Tintagel owed much to Bax’s relationship with the young pianist Harriet Cohen. In the late summer of 1917 they had spent a few weeks on holiday in Cornwall at Tintagel. The resulting tone-poem, dedicated to her, was to become the most popular of all Bax’s compositions. For a performance in Leeds in 1922 Bax provided a programme note, in which he declared his intention as ‘simply to offer a tonal impression of the castle-crowned cliff of … Tintagel, and more especially of the long distances of the Atlantic, as seen from the cliffs of Cornwall on a sunny, but not windless, summer day.’ He had in mind, too, the legendary associations of the ruined castle, the stories of King Arthur and King Mark, of Tristan and Isolde. The first theme in the brass seems to represent the castle, while the following string melody suggests the expanse of the ocean. In a more turbulent section the historical events associated with Tintagel are reflected, leading to a climax in the tumult of the sea, which subsides, leaving the castle ‘still proudly fronting the sun and wind of centuries’.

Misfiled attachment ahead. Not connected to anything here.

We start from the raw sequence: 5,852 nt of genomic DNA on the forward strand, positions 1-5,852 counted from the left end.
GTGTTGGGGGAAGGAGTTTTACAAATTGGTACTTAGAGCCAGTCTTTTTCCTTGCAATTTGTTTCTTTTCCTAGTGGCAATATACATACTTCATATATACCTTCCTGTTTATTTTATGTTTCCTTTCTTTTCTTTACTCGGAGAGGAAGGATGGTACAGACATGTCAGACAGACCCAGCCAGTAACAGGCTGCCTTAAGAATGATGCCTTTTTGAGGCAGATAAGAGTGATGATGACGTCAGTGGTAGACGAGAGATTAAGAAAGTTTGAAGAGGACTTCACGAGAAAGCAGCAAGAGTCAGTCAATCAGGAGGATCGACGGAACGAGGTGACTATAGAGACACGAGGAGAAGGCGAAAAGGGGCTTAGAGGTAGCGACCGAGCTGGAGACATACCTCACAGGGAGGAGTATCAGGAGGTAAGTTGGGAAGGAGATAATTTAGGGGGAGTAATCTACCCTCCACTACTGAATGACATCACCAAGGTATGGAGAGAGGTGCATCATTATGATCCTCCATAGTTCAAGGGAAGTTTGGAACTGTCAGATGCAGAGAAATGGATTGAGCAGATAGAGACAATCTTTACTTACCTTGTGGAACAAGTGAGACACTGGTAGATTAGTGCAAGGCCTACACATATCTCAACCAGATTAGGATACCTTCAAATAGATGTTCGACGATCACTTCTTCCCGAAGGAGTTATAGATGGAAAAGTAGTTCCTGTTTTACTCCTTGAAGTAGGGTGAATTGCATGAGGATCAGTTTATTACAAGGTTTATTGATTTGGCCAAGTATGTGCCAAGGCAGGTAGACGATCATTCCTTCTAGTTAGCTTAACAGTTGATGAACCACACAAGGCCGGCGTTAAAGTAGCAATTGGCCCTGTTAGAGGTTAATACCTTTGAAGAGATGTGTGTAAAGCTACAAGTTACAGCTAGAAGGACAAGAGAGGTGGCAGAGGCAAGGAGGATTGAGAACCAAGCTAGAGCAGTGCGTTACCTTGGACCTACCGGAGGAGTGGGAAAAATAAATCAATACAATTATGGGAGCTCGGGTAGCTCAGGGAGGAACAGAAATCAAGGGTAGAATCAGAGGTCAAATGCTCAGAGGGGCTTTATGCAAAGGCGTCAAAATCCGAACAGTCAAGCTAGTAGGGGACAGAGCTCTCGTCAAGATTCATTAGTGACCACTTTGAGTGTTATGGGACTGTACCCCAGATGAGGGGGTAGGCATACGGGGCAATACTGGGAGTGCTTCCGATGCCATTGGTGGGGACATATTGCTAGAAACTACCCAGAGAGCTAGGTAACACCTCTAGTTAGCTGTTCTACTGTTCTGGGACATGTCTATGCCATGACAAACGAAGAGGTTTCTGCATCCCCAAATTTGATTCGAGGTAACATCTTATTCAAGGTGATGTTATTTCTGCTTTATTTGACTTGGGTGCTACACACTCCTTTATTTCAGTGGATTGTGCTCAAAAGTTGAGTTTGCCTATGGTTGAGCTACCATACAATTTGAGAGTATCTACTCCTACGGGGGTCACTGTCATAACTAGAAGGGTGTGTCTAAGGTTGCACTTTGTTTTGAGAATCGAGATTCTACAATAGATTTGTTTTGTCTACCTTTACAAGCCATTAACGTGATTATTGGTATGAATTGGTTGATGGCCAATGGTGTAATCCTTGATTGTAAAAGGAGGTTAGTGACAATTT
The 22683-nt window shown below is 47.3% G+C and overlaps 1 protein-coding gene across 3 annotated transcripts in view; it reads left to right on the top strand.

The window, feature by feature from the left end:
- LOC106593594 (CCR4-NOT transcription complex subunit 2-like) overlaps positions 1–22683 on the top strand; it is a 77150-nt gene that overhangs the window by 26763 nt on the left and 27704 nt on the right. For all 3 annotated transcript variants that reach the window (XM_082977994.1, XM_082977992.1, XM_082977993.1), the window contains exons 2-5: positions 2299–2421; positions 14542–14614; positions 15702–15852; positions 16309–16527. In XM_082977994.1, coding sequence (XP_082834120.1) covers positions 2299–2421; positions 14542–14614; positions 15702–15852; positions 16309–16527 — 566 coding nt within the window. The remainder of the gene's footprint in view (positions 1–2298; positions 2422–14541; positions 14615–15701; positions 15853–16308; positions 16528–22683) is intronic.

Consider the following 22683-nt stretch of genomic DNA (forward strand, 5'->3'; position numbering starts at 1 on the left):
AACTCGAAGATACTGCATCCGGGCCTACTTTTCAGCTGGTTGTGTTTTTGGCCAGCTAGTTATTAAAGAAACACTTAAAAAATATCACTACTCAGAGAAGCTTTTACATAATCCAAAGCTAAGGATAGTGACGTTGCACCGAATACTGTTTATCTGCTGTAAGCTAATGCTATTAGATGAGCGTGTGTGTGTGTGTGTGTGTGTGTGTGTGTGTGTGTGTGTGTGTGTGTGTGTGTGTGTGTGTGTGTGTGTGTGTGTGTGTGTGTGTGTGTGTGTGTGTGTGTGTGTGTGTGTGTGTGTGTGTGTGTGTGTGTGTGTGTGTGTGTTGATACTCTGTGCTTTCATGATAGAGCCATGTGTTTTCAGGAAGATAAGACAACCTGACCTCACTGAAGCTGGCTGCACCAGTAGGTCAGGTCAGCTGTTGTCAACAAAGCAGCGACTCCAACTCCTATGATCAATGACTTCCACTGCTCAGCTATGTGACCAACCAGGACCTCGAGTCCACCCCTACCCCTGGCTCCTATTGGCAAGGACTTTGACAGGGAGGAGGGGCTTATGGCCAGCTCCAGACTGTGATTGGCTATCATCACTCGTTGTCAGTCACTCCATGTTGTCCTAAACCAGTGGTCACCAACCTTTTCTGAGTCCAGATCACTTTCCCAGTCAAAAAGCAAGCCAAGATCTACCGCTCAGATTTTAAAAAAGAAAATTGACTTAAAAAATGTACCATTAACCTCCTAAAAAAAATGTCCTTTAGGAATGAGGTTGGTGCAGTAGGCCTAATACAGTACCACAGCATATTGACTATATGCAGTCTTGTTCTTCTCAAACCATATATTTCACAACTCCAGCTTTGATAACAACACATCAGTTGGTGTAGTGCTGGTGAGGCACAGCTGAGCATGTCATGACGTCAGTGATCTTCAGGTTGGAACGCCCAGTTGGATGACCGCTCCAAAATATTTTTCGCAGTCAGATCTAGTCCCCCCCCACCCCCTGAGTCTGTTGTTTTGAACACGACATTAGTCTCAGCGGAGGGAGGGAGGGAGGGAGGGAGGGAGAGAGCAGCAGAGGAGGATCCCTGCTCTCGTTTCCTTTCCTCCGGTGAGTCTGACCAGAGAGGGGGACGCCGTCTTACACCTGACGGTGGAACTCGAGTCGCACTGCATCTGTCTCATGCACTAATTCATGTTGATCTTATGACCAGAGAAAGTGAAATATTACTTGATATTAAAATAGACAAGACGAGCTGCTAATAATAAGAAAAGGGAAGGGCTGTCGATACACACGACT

An earlier work, The Garden of Fand was completed in 1916, described by Bax as the last of his Irish works. In his introduction to the published score he explains that the garden of Fand is the sea. The picture at first is of a calm sea, over which a small ship sails into the sunset, to be tossed by a wave onto the shore of Fand’s miraculous island. There the voyagers are caught up in the endless revelry of the place. Fand sings her song of love, enchaining the hearts of her hearers for ever: there is dancing and feasting, and then the sea rises, to overwhelm the island, leaving the immortals to ride on the waves, laughing at the mortals drowned in the depths of the ocean. Twilight falls, the sea grows calm again and Fand’s garden is seen no more. The story of Fand is part of the saga of Cuchulain, the great hero of Irish legend.